Consent arrangements: Proposed use without appropriate consent

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Consent is a central principle of both data and tissue legislation and it is always good practice to obtain consent wherever this is practicable. That said there are legal provisions for using identifiable data and/or tissues without consent.

In general, researchers will seek consent to use data in research, or robustly anonymise data before carrying out research.

Some researchers may intend to seek consent for their research but require access to confidential identifiable data (e.g. health records) in order to identify the study population. Where this cannot be undertaken by a member of the clinical care team responsible for the patient’s care, many argue that consent for access should be sought. This issue (known as Consent for consent) is addressed in the 1st resource below.

There are situations where research needs to be carried out on identifiable data and informed consent cannot be obtained. For example, some research projects may involve tens of thousands of patients where contact with all would not be feasible, or the cost would be prohibitive. The essential nature of some of this research means that the potential public benefit from the research could outweigh issues of privacy. However the requirement of fair collection under the Data Protection Act 1998 would still stand, i.e. individuals have a right to know who holds information about them and why (see the 2nd resource below for further guidance). Fair processing information that includes research, available on demand in hospitals and GP surgeries, is a good way of meeting this requirement.

If there is a proposal to use identifiable information without consent, it is obviously worth considering whether identifiable information is absolutely necessary or whether a staggered approach can be taken to preserve anonymity e.g. disclosing postcodes in order for deprivation scoring to be assigned. This data would be returned to the holders of the data for them to match with records, clinical data and the deprivation score then reported back in place of postcode data.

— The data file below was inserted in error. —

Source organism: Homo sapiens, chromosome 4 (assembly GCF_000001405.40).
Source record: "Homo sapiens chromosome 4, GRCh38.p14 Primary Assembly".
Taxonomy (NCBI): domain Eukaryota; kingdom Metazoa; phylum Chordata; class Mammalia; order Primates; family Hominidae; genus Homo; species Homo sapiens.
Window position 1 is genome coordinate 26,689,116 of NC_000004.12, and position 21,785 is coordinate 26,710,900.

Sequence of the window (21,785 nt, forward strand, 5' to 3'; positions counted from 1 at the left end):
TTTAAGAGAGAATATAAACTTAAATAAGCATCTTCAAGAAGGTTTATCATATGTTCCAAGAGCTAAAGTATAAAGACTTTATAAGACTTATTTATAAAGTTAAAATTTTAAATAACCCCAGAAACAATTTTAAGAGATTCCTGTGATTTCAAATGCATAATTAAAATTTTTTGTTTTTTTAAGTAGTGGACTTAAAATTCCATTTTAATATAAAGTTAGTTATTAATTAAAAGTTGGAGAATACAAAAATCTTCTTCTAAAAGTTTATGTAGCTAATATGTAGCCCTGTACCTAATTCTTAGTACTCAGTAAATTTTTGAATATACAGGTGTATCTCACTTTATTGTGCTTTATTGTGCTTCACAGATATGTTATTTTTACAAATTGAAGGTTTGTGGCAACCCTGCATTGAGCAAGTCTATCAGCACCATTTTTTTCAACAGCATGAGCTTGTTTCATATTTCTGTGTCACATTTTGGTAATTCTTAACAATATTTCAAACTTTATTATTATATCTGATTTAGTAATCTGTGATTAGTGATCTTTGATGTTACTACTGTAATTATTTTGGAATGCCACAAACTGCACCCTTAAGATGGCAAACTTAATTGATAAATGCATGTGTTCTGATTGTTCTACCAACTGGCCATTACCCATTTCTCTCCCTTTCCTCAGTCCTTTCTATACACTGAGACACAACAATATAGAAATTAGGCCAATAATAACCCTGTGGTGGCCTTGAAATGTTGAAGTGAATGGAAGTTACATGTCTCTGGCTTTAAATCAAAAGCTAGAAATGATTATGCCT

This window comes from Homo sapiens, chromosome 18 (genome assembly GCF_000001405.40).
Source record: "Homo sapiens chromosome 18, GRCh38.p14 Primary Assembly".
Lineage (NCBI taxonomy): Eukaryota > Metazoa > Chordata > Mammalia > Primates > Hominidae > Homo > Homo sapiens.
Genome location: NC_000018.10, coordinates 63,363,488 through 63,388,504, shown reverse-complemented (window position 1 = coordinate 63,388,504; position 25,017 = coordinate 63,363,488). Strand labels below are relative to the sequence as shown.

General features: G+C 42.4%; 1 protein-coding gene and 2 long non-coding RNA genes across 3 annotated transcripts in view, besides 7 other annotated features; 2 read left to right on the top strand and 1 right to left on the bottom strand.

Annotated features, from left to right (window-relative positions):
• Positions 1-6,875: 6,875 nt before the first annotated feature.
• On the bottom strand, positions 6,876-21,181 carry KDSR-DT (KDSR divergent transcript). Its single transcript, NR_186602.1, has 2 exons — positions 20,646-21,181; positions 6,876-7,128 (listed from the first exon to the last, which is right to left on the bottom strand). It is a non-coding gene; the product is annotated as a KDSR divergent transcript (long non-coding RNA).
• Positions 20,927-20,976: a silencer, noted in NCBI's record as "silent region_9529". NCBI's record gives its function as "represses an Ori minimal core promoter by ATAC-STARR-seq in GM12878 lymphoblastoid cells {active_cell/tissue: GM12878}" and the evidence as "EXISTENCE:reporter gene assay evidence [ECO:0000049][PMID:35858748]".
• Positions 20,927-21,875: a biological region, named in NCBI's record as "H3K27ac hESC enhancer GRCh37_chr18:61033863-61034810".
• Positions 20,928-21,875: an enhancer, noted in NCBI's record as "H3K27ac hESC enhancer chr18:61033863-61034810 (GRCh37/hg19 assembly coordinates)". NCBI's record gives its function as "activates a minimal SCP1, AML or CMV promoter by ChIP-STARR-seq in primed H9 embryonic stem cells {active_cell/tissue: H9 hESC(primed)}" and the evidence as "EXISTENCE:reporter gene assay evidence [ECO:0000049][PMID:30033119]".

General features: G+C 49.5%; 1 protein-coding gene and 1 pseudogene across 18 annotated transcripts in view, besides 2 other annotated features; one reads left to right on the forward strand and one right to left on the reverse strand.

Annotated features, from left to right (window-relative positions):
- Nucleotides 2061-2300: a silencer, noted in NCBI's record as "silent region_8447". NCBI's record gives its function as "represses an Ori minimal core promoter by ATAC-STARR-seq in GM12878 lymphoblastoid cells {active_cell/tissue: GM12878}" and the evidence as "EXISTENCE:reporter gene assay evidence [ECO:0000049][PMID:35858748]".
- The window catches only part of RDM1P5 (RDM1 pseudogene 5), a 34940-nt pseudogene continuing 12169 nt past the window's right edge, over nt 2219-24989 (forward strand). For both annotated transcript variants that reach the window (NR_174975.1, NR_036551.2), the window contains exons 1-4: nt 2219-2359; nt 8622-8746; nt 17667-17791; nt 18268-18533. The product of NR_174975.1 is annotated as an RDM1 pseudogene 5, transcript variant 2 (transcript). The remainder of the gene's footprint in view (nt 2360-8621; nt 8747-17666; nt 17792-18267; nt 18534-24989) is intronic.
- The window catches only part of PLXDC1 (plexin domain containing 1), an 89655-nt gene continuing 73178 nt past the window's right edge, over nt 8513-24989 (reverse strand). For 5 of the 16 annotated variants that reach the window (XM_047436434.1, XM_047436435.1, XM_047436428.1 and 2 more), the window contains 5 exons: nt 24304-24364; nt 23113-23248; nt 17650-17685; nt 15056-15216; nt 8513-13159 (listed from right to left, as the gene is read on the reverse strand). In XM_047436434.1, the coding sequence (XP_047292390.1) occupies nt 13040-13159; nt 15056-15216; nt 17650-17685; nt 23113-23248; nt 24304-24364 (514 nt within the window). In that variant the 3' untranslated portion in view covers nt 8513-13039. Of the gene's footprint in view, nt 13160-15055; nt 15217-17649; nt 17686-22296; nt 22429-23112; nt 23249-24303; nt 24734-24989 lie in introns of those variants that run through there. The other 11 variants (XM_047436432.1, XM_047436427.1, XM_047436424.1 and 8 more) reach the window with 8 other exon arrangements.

Where identifiable data is necessary and consent is not possible, the following may apply:

  • In England and Wales, you may be able to use NHS patient identifiable medical information with Section 251 approval from the Health Research Authority's Confidentiality Advisory Group (HRA CAG). More information on Section 251 approval can be obtained from the 3rd resource below. Further guidance can be found on stations Section 251 approval and Which approvals are needed.
  • In Northern Ireland, Medical Directors of Trusts are responsible for making decisions on the use of identifiable patient information without consent. There is also a Privacy Advisory Committee (PAC) but it does not have the same statutory basis as HRA CAG in England and Wales. For more information, see Privacy Advisory Committees.
  • The Public Benefit and Privacy Panel for Health and Social Care advises on access to publicly held data in Scotland such as that retained by ISD.  Applications to this committee are made via the electronic Data Research and Innovation Service (eDRIS). This service provides a single entry point for publicly held data (see Privacy Advisory Committees for further details).

The legal position for the research use of tissue samples without consent within the UK differs.

The 4th resource below outlines the requirements in England, Wales and Northern Ireland; and the 5th is for Scotland. More information can be obtained from the Human Tissue Authority (6th resource) and Scottish Executive (7th resource).